On 24 July 2010, a theatrical production, The Impossible Dream, based on the story of José and Margarita, was launched at the Shangri-La Hotel, The Marina, Cairns.

Much of the action in the 2018 film Celeste takes place in public areas of Paronella Park.


Dena Leighton (1997). The Spanish Dreamer: a biography of José Paronella. Rosemont Press, Wollongong NSW. ISBN 0646307983. was wrtten with help from the Paronella family, and is available as a souvenir from the Paronella Park gift shop.


  1. ^ "Paronella Park, Mena Creek Falls and Mena Creek Environmental Park (entry 602017)". Queensland Heritage Register. Queensland Heritage Council. Retrieved 7 July 2013.
  2. ^ "Advertising". Cairns Post (Qld. : 1909 - 1954). Qld.: National Library of Australia. 8 March 1921. p. 1. Retrieved 9 June 2014.
  3. ^ "The portrait: José Paronella. A man with a dream". Archived from the original on 4 March 2016. Retrieved 17 August 2015.
  4. ^ "History of Paronella Park". Paronella Park. Archived from the original on 14 December 2013. Retrieved 13 December 2013.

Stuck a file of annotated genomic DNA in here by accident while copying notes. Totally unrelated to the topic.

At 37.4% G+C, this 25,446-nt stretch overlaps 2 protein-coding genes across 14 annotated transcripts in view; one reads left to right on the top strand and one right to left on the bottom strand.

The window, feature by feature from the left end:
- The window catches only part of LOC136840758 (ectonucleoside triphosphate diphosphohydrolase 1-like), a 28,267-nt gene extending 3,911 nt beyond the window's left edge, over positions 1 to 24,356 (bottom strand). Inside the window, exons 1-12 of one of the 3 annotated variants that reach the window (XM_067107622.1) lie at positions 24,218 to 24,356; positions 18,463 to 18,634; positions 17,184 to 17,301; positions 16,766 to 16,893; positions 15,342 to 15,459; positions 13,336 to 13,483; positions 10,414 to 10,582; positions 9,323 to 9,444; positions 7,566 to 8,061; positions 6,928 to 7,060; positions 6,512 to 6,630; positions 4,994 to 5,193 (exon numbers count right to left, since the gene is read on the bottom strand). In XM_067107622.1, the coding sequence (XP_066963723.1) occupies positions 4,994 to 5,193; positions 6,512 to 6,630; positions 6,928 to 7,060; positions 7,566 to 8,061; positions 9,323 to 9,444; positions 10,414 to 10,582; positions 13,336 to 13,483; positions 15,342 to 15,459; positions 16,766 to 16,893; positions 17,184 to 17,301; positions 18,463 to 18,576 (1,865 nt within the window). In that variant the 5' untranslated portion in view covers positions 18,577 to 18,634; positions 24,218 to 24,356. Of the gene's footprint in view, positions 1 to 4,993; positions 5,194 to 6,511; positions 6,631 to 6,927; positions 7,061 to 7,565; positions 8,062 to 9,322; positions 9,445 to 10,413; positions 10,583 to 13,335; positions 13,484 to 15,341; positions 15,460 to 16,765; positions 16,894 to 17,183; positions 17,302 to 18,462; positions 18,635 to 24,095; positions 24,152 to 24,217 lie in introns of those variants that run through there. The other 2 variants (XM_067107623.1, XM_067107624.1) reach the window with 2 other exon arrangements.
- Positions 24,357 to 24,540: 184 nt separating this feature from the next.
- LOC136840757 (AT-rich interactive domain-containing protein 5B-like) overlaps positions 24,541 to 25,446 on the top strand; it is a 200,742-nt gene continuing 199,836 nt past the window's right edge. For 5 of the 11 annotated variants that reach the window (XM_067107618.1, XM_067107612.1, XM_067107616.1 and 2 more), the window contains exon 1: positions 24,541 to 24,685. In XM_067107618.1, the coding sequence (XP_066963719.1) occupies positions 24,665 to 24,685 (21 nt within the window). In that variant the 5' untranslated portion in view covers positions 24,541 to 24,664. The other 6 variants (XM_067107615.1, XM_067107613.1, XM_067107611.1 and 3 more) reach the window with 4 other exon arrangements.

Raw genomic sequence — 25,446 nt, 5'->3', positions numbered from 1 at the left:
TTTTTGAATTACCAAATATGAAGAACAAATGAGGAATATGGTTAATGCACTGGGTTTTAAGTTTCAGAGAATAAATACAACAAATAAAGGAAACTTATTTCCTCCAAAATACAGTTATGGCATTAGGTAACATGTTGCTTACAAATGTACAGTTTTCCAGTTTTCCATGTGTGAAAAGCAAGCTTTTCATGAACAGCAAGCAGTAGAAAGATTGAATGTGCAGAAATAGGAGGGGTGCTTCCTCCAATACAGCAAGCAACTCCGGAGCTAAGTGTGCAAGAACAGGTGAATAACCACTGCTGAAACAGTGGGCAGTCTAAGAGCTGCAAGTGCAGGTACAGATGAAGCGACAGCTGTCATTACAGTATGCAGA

5. ^ "Paronella Park: The Hydro Project". Archived from the original on 24 April 2010. Retrieved 31 May 2010.
  6. ^ News - park now running off hydro electricity Archived 6 July 2011 at the Wayback Machine
  7. ^ "Tourism awards reflect Queensland's diversity: MP". Australian Broadcasting Corporation. 27 November 2004. Archived from the original on 12 June 2017. Retrieved 12 June 2017.
  8. ^ "Reconciliation Awards for Business: 2004 winners". The State of Queensland (Aboriginal and Torres Strait Islander Partnerships). Archived from the original on 29 August 2007. Retrieved 12 September 2007.
  9. ^ "Q150 | Queensland 150 Must Dos". Archived from the original on 26 April 2012. Retrieved 12 January 2022.
  10. ^ Bligh, Anna (10 June 2009). "Premier Unveils Queensland's 150 Icons". Queensland Government. Archived from the original on 24 May 2017. Retrieved 24 May 2017.
  11. ^ "Sniper", AFI Catalog, American Film Institute, archived from the original on 23 January 2024, retrieved 23 January 2024

External links[edit]

17°39′09″S 145°57′23″E / 17.65250°S 145.95639°E / -17.65250; 145.95639